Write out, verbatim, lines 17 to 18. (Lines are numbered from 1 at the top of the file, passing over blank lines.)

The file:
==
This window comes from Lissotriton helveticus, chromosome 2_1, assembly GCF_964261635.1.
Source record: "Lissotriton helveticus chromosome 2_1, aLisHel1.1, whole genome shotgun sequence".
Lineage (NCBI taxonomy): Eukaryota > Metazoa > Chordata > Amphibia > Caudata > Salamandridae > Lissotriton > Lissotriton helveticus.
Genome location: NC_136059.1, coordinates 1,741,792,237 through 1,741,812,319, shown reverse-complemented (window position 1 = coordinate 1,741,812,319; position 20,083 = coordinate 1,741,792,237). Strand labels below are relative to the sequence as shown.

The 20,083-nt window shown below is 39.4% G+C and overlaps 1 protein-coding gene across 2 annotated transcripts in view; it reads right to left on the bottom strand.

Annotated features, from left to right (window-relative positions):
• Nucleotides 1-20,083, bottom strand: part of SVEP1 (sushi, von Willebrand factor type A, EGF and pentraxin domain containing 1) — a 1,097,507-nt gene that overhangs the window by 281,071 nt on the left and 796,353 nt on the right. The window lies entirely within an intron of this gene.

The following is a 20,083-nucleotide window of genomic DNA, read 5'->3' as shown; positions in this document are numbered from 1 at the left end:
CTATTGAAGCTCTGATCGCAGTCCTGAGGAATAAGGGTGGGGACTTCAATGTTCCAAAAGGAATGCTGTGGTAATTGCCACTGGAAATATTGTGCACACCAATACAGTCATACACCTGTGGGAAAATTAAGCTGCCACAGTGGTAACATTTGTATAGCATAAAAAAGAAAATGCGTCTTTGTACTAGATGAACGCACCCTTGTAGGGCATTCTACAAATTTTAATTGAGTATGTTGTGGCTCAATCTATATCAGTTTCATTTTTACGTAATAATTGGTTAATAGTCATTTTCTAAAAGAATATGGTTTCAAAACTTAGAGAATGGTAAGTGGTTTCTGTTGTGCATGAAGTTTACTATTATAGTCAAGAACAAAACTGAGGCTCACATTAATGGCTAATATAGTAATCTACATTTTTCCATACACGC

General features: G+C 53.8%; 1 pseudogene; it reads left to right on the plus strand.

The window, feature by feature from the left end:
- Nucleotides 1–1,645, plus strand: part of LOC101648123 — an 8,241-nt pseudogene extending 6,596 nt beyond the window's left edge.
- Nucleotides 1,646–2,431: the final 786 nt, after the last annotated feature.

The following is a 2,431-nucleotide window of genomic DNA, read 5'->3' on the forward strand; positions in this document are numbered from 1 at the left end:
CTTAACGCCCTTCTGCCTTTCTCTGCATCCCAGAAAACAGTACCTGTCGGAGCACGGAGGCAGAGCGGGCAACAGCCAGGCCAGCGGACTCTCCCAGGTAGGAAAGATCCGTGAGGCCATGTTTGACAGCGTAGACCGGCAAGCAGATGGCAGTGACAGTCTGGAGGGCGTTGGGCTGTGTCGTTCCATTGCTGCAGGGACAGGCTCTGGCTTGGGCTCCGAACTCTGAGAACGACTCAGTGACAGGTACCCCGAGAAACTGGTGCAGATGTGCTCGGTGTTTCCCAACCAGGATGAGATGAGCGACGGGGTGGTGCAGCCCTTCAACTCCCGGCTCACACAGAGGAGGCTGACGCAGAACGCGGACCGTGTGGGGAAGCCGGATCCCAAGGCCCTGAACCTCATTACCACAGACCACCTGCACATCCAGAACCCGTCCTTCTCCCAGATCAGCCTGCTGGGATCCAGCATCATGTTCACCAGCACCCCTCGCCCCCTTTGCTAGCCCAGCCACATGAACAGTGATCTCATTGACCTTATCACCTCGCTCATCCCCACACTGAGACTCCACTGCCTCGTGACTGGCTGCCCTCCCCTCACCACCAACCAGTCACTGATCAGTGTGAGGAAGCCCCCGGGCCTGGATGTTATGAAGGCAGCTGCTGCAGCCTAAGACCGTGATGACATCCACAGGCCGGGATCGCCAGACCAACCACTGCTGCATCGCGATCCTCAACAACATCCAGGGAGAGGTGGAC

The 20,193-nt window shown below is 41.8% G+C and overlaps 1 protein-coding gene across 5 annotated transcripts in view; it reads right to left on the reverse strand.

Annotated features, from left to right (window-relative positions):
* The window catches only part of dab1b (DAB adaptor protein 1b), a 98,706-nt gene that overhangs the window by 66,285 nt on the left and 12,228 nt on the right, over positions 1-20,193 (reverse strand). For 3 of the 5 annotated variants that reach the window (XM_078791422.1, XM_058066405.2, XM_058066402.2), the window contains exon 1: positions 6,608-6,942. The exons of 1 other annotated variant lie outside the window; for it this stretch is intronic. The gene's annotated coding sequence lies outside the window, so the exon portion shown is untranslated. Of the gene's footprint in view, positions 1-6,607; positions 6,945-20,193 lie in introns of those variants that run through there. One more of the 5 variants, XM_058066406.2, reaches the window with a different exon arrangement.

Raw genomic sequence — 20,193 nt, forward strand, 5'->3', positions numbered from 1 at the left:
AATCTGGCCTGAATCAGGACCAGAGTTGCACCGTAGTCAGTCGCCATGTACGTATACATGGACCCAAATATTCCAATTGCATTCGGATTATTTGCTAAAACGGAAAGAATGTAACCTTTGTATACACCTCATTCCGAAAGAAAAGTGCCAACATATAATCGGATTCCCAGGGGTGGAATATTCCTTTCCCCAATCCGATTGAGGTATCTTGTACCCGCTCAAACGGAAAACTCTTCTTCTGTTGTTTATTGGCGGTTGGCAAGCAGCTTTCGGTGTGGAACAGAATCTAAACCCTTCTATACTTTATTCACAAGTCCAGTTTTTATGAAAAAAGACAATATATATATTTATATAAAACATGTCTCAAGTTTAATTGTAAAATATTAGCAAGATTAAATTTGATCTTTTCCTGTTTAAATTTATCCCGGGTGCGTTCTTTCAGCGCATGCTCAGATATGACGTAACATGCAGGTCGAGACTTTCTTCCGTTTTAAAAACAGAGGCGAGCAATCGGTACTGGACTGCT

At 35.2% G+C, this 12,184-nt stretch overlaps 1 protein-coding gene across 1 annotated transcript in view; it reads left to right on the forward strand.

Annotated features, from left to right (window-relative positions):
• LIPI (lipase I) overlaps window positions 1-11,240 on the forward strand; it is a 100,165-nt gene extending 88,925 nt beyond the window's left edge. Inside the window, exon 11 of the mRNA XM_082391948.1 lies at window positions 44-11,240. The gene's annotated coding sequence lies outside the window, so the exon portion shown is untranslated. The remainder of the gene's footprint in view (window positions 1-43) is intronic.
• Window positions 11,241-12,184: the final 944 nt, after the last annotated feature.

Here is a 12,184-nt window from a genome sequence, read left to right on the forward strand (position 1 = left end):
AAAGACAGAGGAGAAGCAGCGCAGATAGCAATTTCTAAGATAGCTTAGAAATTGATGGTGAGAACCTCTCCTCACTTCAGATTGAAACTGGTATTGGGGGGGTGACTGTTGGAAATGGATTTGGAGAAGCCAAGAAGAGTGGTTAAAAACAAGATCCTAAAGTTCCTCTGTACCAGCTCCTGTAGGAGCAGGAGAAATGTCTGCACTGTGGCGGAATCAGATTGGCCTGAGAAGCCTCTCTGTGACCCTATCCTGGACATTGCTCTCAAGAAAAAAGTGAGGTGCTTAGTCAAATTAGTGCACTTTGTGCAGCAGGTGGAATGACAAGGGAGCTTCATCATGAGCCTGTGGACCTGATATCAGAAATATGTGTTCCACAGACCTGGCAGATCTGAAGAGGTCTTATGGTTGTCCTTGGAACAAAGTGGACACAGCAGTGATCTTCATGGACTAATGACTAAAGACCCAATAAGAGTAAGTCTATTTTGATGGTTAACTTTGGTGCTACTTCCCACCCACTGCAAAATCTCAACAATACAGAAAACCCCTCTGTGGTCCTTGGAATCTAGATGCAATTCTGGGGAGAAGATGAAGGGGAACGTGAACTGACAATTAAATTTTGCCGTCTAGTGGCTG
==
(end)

Annotated features, from left to right (window-relative positions):
* The window catches only part of dab1b (DAB adaptor protein 1b), a 98,706-nt gene that overhangs the window by 66,285 nt on the left and 12,228 nt on the right, over positions 1-20,193 (reverse strand). For 3 of the 5 annotated variants that reach the window (XM_078791422.1, XM_058066405.2, XM_058066402.2), the window contains exon 1: positions 6,608-6,942. The exons of 1 other annotated variant lie outside the window; for it this stretch is intronic. The gene's annotated coding sequence lies outside the window, so the exon portion shown is untranslated. Of the gene's footprint in view, positions 1-6,607; positions 6,945-20,193 lie in introns of those variants that run through there. One more of the 5 variants, XM_058066406.2, reaches the window with a different exon arrangement.